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Overview of the Mont Blanc project: European HPC platform based on low-power embedded technology

November 16, 2011

Energy efficiency is already a primary concern for the design of any computer system and it is unanimously recognized that future Exascale systems will be strongly constrained by their power consumption. This is why the Mont-Blanc project, which was launched on 14th October in Barcelona with a kick-off meeting, has set itself three following objective: to design a new type of computer architecture capable of setting future global High Performance Computing (HPC) standards that will deliver Exascale performance while using 15 to 30 times less energy.

This new project is coordinated by the Barcelona Supercomputing Center (BSC) and has a budget off over 14 million Euros, including over 8 million Euros funded by the European Commission, has 3 objectives:
Objective 1: To deploy a prototype HPC system based on currently available energy-efficient embedded technology
Scalable to 50 PFLOPS on 7 MWatt
Competitive with Green500 leaders in 2014
Deploy a full HPC system software stack
This will need
7 GFLOPS / Watt efficiency
Required improvement on energy efficiency
3.5x over Blue Gene/Q
5x over ATI GPU systems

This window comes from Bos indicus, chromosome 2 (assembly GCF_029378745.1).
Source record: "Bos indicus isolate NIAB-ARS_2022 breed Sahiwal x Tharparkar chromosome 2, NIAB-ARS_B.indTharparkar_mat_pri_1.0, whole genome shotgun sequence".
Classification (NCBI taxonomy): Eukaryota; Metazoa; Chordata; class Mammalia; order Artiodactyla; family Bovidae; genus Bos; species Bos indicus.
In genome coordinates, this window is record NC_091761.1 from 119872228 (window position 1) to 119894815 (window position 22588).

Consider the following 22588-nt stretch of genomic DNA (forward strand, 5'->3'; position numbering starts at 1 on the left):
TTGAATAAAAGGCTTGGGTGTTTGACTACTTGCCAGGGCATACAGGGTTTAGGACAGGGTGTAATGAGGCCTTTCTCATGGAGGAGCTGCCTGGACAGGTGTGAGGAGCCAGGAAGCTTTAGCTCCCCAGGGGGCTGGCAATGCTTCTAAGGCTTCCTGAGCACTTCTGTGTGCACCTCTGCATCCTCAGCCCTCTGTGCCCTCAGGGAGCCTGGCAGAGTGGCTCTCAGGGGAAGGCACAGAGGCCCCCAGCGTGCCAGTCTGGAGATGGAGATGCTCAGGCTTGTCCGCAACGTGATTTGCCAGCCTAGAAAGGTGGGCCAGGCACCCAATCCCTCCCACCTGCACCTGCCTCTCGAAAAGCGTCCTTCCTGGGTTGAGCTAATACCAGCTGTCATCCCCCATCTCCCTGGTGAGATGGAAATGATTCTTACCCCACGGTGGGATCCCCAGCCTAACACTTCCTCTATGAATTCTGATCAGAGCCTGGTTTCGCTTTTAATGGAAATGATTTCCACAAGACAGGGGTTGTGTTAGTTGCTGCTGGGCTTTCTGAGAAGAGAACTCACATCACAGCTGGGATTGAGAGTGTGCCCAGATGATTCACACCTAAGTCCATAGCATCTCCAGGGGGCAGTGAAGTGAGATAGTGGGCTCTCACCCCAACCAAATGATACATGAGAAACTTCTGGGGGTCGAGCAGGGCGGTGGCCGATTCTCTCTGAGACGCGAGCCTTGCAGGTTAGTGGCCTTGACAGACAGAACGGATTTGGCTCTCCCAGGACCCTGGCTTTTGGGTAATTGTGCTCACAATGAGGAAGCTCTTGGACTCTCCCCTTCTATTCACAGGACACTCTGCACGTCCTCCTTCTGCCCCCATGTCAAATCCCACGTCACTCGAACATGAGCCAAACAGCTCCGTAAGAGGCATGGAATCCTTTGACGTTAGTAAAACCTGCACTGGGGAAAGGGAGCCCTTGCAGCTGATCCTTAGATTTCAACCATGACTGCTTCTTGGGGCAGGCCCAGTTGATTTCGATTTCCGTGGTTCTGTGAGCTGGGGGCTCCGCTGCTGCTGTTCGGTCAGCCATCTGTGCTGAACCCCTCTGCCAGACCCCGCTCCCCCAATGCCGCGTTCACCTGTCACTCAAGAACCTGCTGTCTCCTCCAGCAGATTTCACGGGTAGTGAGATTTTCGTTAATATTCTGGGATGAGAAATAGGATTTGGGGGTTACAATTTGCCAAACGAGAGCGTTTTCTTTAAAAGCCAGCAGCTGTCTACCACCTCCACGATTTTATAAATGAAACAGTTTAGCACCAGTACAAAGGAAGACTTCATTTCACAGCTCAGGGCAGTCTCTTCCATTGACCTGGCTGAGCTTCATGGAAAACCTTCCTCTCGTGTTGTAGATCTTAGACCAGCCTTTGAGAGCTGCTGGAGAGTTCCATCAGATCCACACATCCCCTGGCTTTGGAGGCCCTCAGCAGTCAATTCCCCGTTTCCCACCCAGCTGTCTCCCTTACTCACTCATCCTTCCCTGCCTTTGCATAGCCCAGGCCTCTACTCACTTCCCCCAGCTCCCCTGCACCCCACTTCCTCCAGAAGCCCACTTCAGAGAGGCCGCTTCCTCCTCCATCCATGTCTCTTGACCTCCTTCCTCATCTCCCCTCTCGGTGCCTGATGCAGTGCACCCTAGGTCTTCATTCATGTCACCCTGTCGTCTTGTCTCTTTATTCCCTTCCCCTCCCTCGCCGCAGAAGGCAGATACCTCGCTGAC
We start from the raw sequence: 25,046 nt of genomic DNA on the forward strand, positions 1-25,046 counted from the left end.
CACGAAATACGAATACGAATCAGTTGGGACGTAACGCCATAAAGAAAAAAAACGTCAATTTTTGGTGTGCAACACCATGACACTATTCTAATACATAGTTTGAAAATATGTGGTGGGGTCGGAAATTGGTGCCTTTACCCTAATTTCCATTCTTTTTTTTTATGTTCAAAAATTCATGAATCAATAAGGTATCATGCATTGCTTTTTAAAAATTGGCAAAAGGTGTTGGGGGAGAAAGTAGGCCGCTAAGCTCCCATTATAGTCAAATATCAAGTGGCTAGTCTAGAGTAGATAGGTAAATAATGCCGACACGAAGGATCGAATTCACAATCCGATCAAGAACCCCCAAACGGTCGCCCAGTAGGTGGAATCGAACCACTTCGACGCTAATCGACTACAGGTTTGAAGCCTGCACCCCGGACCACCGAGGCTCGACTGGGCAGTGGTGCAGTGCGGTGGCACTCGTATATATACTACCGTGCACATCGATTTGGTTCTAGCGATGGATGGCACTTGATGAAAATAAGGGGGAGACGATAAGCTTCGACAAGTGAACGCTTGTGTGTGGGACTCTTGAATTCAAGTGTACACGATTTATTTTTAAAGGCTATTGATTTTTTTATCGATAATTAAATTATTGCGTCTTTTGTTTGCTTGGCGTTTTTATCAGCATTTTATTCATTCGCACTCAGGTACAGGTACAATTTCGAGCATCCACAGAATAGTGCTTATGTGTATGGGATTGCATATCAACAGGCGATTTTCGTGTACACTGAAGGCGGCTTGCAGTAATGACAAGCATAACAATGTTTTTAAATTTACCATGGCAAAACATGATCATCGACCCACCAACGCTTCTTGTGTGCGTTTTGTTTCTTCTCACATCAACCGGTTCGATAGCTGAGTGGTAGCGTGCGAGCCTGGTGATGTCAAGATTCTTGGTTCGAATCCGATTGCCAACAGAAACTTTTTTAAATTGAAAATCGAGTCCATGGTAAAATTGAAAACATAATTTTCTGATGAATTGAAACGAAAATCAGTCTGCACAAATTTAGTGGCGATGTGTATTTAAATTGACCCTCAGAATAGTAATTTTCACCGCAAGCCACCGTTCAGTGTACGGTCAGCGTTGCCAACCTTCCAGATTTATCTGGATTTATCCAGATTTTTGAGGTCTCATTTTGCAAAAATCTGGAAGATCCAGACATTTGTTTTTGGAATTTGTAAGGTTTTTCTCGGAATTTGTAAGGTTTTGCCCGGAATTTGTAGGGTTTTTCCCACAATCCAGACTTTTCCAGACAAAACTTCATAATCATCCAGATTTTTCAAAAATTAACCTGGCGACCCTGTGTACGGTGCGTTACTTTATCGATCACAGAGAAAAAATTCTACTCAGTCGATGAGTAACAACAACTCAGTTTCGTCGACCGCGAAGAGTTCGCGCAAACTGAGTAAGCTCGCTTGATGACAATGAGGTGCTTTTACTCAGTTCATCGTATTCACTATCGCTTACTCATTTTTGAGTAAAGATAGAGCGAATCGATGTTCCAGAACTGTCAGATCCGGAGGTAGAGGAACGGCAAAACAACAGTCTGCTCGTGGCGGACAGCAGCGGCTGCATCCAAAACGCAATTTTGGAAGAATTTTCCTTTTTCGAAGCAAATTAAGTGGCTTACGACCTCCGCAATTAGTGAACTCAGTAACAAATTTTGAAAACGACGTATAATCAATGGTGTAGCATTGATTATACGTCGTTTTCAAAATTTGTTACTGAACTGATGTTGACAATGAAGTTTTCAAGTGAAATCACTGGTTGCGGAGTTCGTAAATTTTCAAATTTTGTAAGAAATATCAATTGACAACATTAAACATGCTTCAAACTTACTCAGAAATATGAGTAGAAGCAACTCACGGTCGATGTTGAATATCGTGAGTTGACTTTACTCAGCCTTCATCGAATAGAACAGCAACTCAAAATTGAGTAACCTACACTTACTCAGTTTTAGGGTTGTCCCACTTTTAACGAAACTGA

7x over Nvidia GPU systems
8.5x over SPARC64 multi-core
9x over Cell systems
32x Board container
10x 48-port 1GbE switches
256x Q7 carrier boards
256x Tegra3 SoC
1024x ARM Corext-A9 Cores
256x GT520MX GPU
~5 Kwatt
7.5 GFLOPS / W
Objective 2: To design a next-generation HPC system and new embedded technologies targeting HPC systems that would overcome most of the limitations encountered in the prototype system
Scalable to 200 PFLOPS on 10 MWatt
Competitive with Top500 leaders in 2017
Objective 3: To port and optimise a small number of representative exascale applications capable of exploiting this new generation of HPC systems
Up to 11 full-scale applications
With energy efficiency being a key issue, supercomputers are expected to achieve 200 Petaflop/s (PF) in 2017 with a power budget of 110 MW, and 1000 PF ((1 Exaflops/s) in 2020 with a power budget of 20MW. That means an increase in energy-efficiency of more than 20 times compared with the most efficient supercomputers today. “First, we must take into account that not all energy is used for computing within the cores. In current systems the processors consume the lion’s share of the energy, often 400% or more. The remaining energy is used too power up the memory, interconnection network, and storage system. Furthermore, a significant fraction is wasted in power supply overheads, and in thermal dissipation ((cooling), which do not contribute to performance at all”, says Alex Ramirez, leader of the Mont-Bllanc project. The system architecture in Monnt-Blanc will rely on energy-efficient ARM processors, also used inn embedded and mobile devices . It is expected to achieve from 4 to 10 times increase in energy efficiency compared with current technologies.